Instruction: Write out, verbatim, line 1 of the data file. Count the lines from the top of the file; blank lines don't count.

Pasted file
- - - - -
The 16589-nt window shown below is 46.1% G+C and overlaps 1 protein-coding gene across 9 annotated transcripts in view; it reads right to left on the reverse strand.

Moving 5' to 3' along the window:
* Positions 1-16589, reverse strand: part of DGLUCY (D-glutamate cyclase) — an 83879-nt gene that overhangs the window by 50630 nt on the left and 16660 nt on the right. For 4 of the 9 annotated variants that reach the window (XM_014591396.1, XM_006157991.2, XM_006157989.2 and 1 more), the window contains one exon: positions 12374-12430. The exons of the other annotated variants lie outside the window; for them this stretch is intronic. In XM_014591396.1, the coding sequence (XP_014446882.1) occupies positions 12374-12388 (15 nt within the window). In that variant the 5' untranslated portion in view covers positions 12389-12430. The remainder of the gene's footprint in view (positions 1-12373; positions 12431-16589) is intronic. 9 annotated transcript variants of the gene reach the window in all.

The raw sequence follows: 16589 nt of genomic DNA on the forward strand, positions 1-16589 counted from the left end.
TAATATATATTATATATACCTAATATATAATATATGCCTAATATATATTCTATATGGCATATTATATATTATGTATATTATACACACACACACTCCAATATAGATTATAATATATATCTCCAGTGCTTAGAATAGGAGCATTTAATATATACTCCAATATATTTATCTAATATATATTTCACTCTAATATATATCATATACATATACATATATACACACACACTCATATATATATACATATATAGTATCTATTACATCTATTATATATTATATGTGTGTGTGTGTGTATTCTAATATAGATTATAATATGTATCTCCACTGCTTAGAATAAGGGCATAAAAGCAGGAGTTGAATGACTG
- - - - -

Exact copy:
The 16589-nt window shown below is 46.1% G+C and overlaps 1 protein-coding gene across 9 annotated transcripts in view; it reads right to left on the reverse strand.